The Brewer High School Witches are poised for another run at a state Class B hockey championship.
But when the top-seeded Witches play fifth seed Old Town in Saturday’s 8 p.m. Eastern Maine Class B semifinal at Sukee Arena in Winslow, it will be their first game since a 9-0 win over Skowhegan on Feb. 22 and just their third game since Feb. 16.
The Witches (17-1) earned a first-round bye while Old Town (10-8-1) beat Hampden Academy 3-2 in overtime Tuesday night.
Head coach Dave Shedd and his players have mixed feelings about the bye.
“I’d rather be playing. I tried to round up some exhibition games, but one team didn’t want to play and the others were busy,” explained Shedd.
“[The layoff] could be a negative if you didn’t work hard, but we’re always working hard, we’re always doing something in practice. It gives us some good time off,” said senior defenseman Mike Shedd, Dave’s son.
“I don’t really like it. It kind of throws us off a little bit because we haven’t played a game in a while. But we should be fine,” said senior left wing Jacob Chapman.
Senior right wing Tyler White doesn’t expect it to bother them and noted that they’ve had an opportunity to work on their power play and penalty-killing in practice.
“Everyone is pretty confident after the Bangor game. The time off will help us,” said senior goalie Adam Cossette, referring to Brewer’s 6-4 triumph over the Rams at Alfond Arena on Feb. 16.
Bangor dealt Brewer its only loss, 3-1, on Jan. 4.
Brewer will enter the Old Town game with an 11-game winning streak.
Brewer won the state title two years ago with a 3-1 triumph over York in the final, but York avenged the loss last year with a 4-3 overtime win.
Third seed Presque Isle, 12-7, will face second seed Messalonskee of Oakland, 16-3, in the 5 p.m. opener.
Brewer outscored its opponents 129-43 and its 7.17 goals-per-game average included 10 games in which it scored seven or more goals. Brewer has allowed only 43 goals (2.39 per game).
Coach Shedd and his players said they have been pleased with their season to date and they’re looking forward to the playoffs.
“After beating Bangor, our spirits are up,” said White. “We feel we can do anything.”
“We’ve worked hard to get where we are,” said Cossette. “We were in a defensive slump at the beginning of the year, but we’ve changed things up and come out of it pretty good now. Everyone has been playing with a lot more discipline and we’ve become a much better team together as a whole.”
“We’ve been communicating a lot more. We’ve been picking our heads up when we get the puck and stepping back [to see the ice and make a play],” said Mike Shedd, who credited goalies Cossette and Patrick Spaulding for directing them during games.
“They’ve been giving us advice. They see much more of the ice back there than we do and [their communicating] really helps,” added the younger Shedd.
White said having eight seniors is advantageous.
“Most of us have played all four years and we’ve [always] had a good talent level. That definitely helps and puts us in a better position than the other teams,” said White.
Brewer has won 127 of its last 152 games (127-20-5) and that includes a couple of seasons in Class A.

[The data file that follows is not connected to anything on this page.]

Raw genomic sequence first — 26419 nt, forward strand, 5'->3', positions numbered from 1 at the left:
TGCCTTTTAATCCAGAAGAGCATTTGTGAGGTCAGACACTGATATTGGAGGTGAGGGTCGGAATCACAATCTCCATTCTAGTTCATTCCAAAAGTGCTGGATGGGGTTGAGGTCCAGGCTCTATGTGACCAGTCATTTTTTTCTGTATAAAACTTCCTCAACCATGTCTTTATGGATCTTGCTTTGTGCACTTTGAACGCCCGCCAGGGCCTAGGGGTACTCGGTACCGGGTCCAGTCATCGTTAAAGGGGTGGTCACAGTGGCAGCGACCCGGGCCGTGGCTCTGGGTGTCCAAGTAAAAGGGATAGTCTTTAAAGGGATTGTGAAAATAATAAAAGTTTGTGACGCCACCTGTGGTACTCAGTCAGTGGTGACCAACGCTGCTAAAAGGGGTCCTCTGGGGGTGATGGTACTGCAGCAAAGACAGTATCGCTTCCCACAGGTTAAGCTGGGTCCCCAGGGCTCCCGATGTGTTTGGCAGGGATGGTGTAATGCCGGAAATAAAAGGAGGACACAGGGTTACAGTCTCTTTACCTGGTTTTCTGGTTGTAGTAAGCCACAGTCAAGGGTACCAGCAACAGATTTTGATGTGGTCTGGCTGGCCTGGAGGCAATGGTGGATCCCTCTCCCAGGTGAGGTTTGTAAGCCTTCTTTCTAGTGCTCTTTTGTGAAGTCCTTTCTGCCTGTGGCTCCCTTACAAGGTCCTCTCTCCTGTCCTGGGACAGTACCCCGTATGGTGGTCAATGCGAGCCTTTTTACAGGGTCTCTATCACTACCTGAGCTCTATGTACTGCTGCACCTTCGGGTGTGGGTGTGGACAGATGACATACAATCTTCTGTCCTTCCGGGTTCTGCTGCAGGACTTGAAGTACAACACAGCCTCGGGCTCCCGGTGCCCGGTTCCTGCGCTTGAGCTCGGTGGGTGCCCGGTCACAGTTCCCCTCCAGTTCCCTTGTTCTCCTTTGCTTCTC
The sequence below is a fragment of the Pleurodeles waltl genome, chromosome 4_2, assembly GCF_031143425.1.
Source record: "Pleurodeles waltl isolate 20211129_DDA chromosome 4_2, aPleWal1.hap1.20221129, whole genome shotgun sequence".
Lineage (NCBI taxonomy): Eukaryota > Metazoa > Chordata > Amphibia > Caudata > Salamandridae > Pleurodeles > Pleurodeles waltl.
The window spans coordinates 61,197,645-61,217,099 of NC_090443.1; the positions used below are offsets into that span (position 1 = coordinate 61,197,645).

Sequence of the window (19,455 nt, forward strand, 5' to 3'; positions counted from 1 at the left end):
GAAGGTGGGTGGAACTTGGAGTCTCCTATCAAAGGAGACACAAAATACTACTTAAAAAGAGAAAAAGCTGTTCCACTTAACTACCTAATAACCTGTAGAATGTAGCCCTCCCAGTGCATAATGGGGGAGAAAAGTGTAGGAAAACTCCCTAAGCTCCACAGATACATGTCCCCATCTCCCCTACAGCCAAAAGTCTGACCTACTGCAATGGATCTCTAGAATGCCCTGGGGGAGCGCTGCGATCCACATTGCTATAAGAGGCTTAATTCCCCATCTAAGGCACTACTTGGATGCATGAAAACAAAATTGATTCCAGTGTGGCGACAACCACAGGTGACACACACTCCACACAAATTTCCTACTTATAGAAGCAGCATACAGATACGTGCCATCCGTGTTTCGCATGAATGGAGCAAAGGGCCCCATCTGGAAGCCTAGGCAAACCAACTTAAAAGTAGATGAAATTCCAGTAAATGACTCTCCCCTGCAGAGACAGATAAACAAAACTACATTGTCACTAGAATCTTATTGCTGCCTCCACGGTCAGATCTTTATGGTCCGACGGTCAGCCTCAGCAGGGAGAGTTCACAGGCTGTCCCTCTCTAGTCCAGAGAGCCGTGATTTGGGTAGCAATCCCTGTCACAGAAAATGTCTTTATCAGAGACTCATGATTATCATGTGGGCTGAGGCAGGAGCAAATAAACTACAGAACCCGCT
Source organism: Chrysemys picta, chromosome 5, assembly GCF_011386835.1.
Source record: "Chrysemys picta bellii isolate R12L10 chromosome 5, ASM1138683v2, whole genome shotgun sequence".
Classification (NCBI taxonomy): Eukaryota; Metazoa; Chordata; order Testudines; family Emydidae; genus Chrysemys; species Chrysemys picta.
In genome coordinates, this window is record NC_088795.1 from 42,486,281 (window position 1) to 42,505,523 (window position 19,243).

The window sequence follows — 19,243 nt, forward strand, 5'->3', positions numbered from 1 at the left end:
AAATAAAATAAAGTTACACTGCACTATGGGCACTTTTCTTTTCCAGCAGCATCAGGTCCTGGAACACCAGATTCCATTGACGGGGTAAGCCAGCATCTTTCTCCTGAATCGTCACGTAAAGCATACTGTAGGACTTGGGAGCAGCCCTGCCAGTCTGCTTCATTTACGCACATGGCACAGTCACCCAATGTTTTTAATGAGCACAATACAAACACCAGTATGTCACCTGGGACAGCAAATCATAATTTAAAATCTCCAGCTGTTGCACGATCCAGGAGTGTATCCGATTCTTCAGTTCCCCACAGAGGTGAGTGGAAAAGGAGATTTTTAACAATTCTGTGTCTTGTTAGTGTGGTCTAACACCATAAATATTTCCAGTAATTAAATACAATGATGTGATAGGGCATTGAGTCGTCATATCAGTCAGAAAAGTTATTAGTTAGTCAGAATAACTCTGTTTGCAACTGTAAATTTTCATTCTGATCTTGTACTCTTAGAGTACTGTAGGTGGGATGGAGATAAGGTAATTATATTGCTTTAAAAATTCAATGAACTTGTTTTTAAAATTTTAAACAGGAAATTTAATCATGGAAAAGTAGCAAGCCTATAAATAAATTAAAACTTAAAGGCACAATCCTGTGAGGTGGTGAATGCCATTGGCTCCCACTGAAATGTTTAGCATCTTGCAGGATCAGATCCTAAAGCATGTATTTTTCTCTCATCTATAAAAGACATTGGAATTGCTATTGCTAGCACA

“We’ve played well,” said Dave Shedd. “The team is energized. We have a lot of seniors and the reality that they have only a few games left has kicked in. That’s what’s driving them.”
Rams honoring Kevin Griffin
The second-seeded Bangor High School Rams, 4-1 winners over Brunswick in their EM Class A quarterfinal on Tuesday night, will have some extra motivation as they prepare to face third seed St. Dom’s of Auburn, 13-6, in Saturday’s noon semifinal at the Androscoggin Bank Colisee in Lewiston.
Top seed Lewiston, 14-4-1, and fourth seed Cony of Augusta, 15-4, will vie in the second game.
The Rams are wearing a sticker with the initials K.G. on their helmets in honor of Kevin Griffin, the father of Bangor senior center and co-captain Connor Griffin. The elder Griffin was diagnosed with cancer recently and is undergoing chemotherapy.
Kevin Griffin has been involved in youth sports in Bangor and lugs the Rams’ hockey equipment to away games in a snowmobile trailer.
“He has been really generous to us and the Bangor Youth Hockey organization. He brings our equipment down so we have more space on the bus,” said junior right wing Zeb Tuell. “The sticker is a way of keeping him in our heads and our hearts.”
“He has been helping me out, personally, since I was 8 years old, between youth hockey and baseball,” said Bangor senior goalie Chris Howat. “He has been a great role model and mentor for me.”
Junior center Parker Sanderson, who transferred from the Houlton-Hodgdon program, said Griffin has been a big supporter of their team.
“This is my first year here and he has done so much for me and for Bangor,” said Sanderson. “I can see why he is so loved down here.”
“For all the things he has done for us, we want to do some little things for him to help him fight through this,” added Sanderson. “I think we’re going to be putting a purple stripe down our heads for him.”
Bangor’s players already are sporting dyed yellow hair as a sign of team unity for the playoffs.
Tuell is the only exception because the chemicals in the dye can cause him irritation.
“Or else I would,” said Tuell.
“We want to back [Kevin Griffin] up as much as we can,” said junior left wing Carl Farnham. “He has been unbelievable. I’ve known him since I was 7 years old. Us winning a few more games would be good for him.”